Author(s): Jones CE, Abdelraheim SR, Brown DR, Viles JH
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Abstract The prion protein (PrP) is a Cu(2+) binding cell surface glycoprotein that can misfold into a beta-sheet-rich conformation to cause prion diseases. The majority of copper binding studies have concentrated on the octarepeat region of PrP. However, using a range of spectroscopic techniques, we show that copper binds preferentially to an unstructured region of PrP between residues 90 and 115, outside of the octarepeat domain. Comparison of recombinant PrP with PrP-(91-115) indicates that this prion fragment is a good model for Cu(2+) binding to the full-length protein. In contrast to previous reports we show that Cu(2+) binds to this region of PrP with a nanomolar dissociation constant. NMR and EPR spectroscopy indicate a square-planar or square-pyramidal Cu(2+) coordination utilizing histidine residues. Studies with PrP analogues show that the high affinity site requires both His(96) and His(111) as Cu(2+) ligands, rather than a complex centered on His(96) as has been previously suggested. Our circular dichroism studies indicate a loss of irregular structure on copper coordination with an increase in beta-sheet conformation. It has been shown that this unstructured region, between residues 90 and 120, is vital for prion propagation and different strains of prion disease have been linked with copper binding. The role of Cu(2+) in prion misfolding and disease must now be re-evaluated in the light of these findings.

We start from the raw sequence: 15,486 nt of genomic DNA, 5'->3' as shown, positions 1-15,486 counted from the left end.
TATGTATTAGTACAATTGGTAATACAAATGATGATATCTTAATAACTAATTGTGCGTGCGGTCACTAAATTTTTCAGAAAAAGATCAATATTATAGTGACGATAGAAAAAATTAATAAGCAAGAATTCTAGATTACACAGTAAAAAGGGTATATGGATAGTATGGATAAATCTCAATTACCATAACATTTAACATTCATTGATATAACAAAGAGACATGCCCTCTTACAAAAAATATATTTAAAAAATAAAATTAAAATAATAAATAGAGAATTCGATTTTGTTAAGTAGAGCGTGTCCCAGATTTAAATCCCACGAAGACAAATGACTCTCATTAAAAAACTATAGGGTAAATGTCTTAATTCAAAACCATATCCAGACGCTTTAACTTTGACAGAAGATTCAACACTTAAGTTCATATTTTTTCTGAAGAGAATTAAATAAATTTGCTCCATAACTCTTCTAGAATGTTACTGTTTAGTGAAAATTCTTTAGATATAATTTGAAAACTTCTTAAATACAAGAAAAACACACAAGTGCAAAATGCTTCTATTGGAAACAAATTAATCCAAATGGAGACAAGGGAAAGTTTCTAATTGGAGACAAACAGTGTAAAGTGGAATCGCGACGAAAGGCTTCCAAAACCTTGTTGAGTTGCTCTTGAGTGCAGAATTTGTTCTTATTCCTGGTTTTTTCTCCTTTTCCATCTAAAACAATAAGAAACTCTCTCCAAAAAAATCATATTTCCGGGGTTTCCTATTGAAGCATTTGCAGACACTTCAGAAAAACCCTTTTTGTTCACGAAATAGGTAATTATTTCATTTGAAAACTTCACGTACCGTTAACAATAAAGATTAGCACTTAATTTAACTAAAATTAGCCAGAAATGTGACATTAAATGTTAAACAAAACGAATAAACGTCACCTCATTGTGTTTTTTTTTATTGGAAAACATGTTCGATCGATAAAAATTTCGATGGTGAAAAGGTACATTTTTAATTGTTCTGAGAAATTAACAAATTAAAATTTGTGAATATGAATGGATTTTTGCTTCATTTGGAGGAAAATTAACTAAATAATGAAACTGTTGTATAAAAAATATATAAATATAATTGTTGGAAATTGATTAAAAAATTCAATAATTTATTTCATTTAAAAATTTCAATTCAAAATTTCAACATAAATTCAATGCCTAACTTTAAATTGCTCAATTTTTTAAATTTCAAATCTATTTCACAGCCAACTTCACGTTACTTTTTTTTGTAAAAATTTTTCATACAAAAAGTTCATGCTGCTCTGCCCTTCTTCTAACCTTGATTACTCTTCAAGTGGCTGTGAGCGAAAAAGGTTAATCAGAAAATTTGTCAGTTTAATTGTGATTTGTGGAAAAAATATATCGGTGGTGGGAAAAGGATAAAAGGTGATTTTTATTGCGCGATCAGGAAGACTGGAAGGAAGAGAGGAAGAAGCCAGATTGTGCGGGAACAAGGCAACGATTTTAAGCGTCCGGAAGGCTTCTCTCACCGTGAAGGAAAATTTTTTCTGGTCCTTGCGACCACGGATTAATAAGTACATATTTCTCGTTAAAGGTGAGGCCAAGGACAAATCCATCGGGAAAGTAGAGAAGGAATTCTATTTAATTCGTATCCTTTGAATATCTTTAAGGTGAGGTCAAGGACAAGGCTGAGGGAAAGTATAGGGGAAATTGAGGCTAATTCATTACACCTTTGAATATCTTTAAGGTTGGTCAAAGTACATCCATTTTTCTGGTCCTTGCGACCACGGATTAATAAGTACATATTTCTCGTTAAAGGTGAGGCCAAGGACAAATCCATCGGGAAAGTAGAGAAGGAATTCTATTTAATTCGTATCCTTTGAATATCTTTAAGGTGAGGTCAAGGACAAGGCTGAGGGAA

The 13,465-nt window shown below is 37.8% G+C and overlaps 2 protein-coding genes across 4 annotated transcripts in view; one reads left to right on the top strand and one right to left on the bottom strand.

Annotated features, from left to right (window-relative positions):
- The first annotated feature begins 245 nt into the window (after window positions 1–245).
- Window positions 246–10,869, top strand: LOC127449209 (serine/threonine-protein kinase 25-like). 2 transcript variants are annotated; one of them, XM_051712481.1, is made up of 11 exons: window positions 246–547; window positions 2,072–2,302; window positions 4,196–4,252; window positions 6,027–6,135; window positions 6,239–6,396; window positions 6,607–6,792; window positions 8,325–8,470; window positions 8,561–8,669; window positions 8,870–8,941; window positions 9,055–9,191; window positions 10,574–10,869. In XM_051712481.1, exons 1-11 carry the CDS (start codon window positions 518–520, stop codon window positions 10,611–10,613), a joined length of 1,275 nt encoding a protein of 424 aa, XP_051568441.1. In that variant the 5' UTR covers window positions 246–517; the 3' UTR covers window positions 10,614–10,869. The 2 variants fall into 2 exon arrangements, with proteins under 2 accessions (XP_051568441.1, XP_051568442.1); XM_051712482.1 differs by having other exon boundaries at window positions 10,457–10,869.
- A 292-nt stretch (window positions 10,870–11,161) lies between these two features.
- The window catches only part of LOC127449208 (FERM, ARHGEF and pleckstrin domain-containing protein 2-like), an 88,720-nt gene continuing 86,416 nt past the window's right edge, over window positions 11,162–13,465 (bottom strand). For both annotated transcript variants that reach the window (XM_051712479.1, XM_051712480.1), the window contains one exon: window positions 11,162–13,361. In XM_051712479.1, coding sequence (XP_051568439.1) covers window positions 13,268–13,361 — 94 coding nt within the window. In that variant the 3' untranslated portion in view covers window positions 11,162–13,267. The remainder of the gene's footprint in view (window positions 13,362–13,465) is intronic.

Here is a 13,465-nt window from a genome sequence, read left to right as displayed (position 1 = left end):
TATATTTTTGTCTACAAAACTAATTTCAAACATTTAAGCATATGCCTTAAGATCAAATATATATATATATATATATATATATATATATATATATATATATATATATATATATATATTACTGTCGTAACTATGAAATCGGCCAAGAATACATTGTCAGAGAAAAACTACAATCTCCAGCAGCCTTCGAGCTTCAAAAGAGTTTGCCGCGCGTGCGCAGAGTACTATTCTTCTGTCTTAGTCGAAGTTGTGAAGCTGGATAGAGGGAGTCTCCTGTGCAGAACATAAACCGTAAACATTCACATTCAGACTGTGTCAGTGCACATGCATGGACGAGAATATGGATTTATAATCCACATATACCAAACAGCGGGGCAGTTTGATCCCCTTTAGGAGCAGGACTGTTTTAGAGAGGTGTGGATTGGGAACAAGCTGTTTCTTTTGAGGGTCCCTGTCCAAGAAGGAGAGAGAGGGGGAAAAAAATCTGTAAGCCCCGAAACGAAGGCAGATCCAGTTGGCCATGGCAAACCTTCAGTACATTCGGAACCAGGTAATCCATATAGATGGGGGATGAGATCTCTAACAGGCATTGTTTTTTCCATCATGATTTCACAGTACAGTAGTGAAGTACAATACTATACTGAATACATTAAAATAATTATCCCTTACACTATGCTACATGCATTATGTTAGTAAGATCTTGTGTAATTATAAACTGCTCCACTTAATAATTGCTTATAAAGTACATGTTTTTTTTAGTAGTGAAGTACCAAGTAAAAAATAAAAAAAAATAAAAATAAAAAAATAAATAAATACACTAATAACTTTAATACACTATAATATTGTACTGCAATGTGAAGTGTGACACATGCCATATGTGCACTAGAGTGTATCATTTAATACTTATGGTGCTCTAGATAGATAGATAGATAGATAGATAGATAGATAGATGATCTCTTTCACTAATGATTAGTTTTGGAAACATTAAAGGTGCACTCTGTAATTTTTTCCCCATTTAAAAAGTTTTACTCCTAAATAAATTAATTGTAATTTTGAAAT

This article was published in J Biol Chem
and referenced in Journal of Addiction Research & Therapy